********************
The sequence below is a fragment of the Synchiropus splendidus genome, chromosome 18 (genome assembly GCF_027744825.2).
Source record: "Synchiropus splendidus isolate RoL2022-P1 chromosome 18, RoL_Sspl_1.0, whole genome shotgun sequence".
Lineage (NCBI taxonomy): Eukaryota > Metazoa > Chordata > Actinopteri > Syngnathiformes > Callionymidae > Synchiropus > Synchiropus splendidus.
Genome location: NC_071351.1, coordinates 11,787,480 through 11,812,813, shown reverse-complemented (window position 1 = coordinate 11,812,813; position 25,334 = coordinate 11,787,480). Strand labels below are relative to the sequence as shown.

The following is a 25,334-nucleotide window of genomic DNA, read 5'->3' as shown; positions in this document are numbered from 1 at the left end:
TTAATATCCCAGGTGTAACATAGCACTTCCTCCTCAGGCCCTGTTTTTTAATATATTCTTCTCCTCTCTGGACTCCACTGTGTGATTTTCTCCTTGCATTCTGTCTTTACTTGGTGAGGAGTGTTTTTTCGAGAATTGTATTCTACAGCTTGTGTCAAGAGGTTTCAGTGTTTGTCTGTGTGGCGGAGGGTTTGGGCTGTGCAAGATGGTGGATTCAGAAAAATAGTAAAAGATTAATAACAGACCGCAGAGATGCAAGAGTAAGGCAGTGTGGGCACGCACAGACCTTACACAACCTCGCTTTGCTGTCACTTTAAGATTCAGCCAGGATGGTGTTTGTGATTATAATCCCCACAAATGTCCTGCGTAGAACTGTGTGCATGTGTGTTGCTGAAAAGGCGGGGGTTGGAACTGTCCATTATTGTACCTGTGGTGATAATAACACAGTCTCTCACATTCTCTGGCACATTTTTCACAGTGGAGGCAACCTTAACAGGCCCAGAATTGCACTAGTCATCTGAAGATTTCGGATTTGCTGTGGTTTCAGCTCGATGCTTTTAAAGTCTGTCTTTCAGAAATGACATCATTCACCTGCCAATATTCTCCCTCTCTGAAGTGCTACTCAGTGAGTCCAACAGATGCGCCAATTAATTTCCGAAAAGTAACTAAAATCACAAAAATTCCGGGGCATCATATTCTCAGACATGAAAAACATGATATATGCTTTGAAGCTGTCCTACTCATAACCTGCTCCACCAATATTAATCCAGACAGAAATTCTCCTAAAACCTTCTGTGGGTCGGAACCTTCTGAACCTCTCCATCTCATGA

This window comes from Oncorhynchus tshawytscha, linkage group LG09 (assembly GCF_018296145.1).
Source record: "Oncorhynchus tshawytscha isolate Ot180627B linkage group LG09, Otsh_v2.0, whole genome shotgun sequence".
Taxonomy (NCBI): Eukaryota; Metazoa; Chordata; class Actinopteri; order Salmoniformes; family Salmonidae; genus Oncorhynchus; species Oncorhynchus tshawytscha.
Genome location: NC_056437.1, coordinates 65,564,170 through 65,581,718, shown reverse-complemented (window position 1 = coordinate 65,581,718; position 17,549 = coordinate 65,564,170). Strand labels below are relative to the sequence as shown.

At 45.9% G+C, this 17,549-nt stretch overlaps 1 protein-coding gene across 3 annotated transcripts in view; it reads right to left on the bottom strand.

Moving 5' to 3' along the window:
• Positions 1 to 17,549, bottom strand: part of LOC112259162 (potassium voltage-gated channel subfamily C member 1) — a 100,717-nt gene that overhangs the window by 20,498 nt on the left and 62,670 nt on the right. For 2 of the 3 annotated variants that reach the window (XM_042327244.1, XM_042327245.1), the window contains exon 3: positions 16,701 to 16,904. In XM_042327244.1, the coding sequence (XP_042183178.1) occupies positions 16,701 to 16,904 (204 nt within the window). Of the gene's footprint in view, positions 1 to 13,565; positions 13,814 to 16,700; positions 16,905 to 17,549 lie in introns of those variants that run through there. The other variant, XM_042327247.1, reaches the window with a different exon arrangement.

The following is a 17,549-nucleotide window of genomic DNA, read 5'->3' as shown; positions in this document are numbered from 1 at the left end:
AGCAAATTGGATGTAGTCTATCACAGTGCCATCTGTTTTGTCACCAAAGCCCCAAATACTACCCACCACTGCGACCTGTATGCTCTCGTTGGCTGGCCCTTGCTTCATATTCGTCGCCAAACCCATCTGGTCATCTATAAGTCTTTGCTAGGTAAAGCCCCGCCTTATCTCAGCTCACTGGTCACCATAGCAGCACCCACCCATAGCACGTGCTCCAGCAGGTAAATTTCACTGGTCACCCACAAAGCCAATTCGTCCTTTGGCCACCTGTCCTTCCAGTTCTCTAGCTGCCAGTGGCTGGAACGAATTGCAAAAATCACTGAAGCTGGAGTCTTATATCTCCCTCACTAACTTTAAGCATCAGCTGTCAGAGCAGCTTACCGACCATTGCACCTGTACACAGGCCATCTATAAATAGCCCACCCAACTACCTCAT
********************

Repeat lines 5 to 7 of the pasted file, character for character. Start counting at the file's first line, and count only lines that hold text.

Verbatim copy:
The following is a 25,334-nucleotide window of genomic DNA, read 5'->3' as shown; positions in this document are numbered from 1 at the left end:
TTAATATCCCAGGTGTAACATAGCACTTCCTCCTCAGGCCCTGTTTTTTAATATATTCTTCTCCTCTCTGGACTCCACTGTGTGATTTTCTCCTTGCATTCTGTCTTTACTTGGTGAGGAGTGTTTTTTCGAGAATTGTATTCTACAGCTTGTGTCAAGAGGTTTCAGTGTTTGTCTGTGTGGCGGAGGGTTTGGGCTGTGCAAGATGGTGGATTCAGAAAAATAGTAAAAGATTAATAACAGACCGCAGAGATGCAAGAGTAAGGCAGTGTGGGCACGCACAGACCTTACACAACCTCGCTTTGCTGTCACTTTAAGATTCAGCCAGGATGGTGTTTGTGATTATAATCCCCACAAATGTCCTGCGTAGAACTGTGTGCATGTGTGTTGCTGAAAAGGCGGGGGTTGGAACTGTCCATTATTGTACCTGTGGTGATAATAACACAGTCTCTCACATTCTCTGGCACATTTTTCACAGTGGAGGCAACCTTAACAGGCCCAGAATTGCACTAGTCATCTGAAGATTTCGGATTTGCTGTGGTTTCAGCTCGATGCTTTTAAAGTCTGTCTTTCAGAAATGACATCATTCACCTGCCAATATTCTCCCTCTCTGAAGTGCTACTCAGTGAGTCCAACAGATGCGCCAATTAATTTCCGAAAAGTAACTAAAATCACAAAAATTCCGGGGCATCATATTCTCAGACATGAAAAACATGATATATGCTTTGAAGCTGTCCTACTCATAACCTGCTCCACCAATATTAATCCAGACAGAAATTCTCCTAAAACCTTCTGTGGGTCGGAACCTTCTGAACCTCTCCATCTCATGA

This window comes from Oncorhynchus tshawytscha, linkage group LG09 (assembly GCF_018296145.1).